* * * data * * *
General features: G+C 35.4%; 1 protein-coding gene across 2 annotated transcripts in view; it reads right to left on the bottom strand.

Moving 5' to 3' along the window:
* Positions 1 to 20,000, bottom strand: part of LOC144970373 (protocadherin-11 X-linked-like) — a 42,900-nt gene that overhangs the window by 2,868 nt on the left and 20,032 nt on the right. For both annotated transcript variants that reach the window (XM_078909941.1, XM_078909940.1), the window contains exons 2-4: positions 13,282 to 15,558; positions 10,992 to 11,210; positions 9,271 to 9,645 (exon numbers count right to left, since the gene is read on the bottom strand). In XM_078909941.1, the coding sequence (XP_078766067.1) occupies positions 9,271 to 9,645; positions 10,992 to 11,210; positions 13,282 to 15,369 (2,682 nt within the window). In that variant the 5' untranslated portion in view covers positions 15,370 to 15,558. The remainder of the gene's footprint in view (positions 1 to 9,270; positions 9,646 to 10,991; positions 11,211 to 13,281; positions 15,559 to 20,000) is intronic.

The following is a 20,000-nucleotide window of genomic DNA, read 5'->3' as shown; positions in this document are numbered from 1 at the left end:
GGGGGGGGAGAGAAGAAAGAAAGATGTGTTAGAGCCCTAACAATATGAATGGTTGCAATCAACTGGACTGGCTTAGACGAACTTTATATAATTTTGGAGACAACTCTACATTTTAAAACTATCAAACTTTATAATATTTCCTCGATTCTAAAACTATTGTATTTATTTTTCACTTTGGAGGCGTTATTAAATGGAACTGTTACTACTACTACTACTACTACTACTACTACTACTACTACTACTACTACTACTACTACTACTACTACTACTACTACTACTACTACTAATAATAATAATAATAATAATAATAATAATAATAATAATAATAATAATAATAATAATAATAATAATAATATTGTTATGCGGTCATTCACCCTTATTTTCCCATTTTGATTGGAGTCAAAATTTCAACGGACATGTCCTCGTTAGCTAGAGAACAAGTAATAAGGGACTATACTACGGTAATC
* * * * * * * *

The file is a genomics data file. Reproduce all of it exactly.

General features: G+C 35.4%; 1 protein-coding gene across 2 annotated transcripts in view; it reads right to left on the bottom strand.

Moving 5' to 3' along the window:
* Positions 1 to 20,000, bottom strand: part of LOC144970373 (protocadherin-11 X-linked-like) — a 42,900-nt gene that overhangs the window by 2,868 nt on the left and 20,032 nt on the right. For both annotated transcript variants that reach the window (XM_078909941.1, XM_078909940.1), the window contains exons 2-4: positions 13,282 to 15,558; positions 10,992 to 11,210; positions 9,271 to 9,645 (exon numbers count right to left, since the gene is read on the bottom strand). In XM_078909941.1, the coding sequence (XP_078766067.1) occupies positions 9,271 to 9,645; positions 10,992 to 11,210; positions 13,282 to 15,369 (2,682 nt within the window). In that variant the 5' untranslated portion in view covers positions 15,370 to 15,558. The remainder of the gene's footprint in view (positions 1 to 9,270; positions 9,646 to 10,991; positions 11,211 to 13,281; positions 15,559 to 20,000) is intronic.

The following is a 20,000-nucleotide window of genomic DNA, read 5'->3' as shown; positions in this document are numbered from 1 at the left end:
GGGGGGGGAGAGAAGAAAGAAAGATGTGTTAGAGCCCTAACAATATGAATGGTTGCAATCAACTGGACTGGCTTAGACGAACTTTATATAATTTTGGAGACAACTCTACATTTTAAAACTATCAAACTTTATAATATTTCCTCGATTCTAAAACTATTGTATTTATTTTTCACTTTGGAGGCGTTATTAAATGGAACTGTTACTACTACTACTACTACTACTACTACTACTACTACTACTACTACTACTACTACTACTACTACTACTACTACTACTACTACTACTAATAATAATAATAATAATAATAATAATAATAATAATAATAATAATAATAATAATAATAATAATAATAATATTGTTATGCGGTCATTCACCCTTATTTTCCCATTTTGATTGGAGTCAAAATTTCAACGGACATGTCCTCGTTAGCTAGAGAACAAGTAATAAGGGACTATACTACGGTAATC